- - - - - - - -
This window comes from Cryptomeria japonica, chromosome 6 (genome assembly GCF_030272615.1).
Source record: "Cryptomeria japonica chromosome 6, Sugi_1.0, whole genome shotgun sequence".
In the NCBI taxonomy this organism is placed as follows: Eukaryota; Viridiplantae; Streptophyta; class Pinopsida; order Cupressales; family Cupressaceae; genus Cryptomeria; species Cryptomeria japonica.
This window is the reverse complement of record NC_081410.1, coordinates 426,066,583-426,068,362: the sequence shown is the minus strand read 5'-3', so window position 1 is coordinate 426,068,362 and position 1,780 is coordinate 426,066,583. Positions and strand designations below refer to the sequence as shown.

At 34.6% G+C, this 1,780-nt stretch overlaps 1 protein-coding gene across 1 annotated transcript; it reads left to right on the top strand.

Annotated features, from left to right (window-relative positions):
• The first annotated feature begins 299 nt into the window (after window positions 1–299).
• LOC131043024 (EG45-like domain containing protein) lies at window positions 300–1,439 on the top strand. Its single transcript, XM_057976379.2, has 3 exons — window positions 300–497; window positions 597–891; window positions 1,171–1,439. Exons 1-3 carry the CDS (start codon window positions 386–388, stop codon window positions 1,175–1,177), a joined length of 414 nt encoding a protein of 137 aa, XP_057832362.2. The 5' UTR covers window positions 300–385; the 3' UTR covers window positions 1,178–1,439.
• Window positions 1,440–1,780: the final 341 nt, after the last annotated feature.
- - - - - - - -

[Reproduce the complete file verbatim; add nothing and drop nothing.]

This window comes from Cryptomeria japonica, chromosome 6 (genome assembly GCF_030272615.1).
Source record: "Cryptomeria japonica chromosome 6, Sugi_1.0, whole genome shotgun sequence".
In the NCBI taxonomy this organism is placed as follows: Eukaryota; Viridiplantae; Streptophyta; class Pinopsida; order Cupressales; family Cupressaceae; genus Cryptomeria; species Cryptomeria japonica.
This window is the reverse complement of record NC_081410.1, coordinates 426,066,583-426,068,362: the sequence shown is the minus strand read 5'-3', so window position 1 is coordinate 426,068,362 and position 1,780 is coordinate 426,066,583. Positions and strand designations below refer to the sequence as shown.

At 34.6% G+C, this 1,780-nt stretch overlaps 1 protein-coding gene across 1 annotated transcript; it reads left to right on the top strand.

Annotated features, from left to right (window-relative positions):
• The first annotated feature begins 299 nt into the window (after window positions 1–299).
• LOC131043024 (EG45-like domain containing protein) lies at window positions 300–1,439 on the top strand. Its single transcript, XM_057976379.2, has 3 exons — window positions 300–497; window positions 597–891; window positions 1,171–1,439. Exons 1-3 carry the CDS (start codon window positions 386–388, stop codon window positions 1,175–1,177), a joined length of 414 nt encoding a protein of 137 aa, XP_057832362.2. The 5' UTR covers window positions 300–385; the 3' UTR covers window positions 1,178–1,439.
• Window positions 1,440–1,780: the final 341 nt, after the last annotated feature.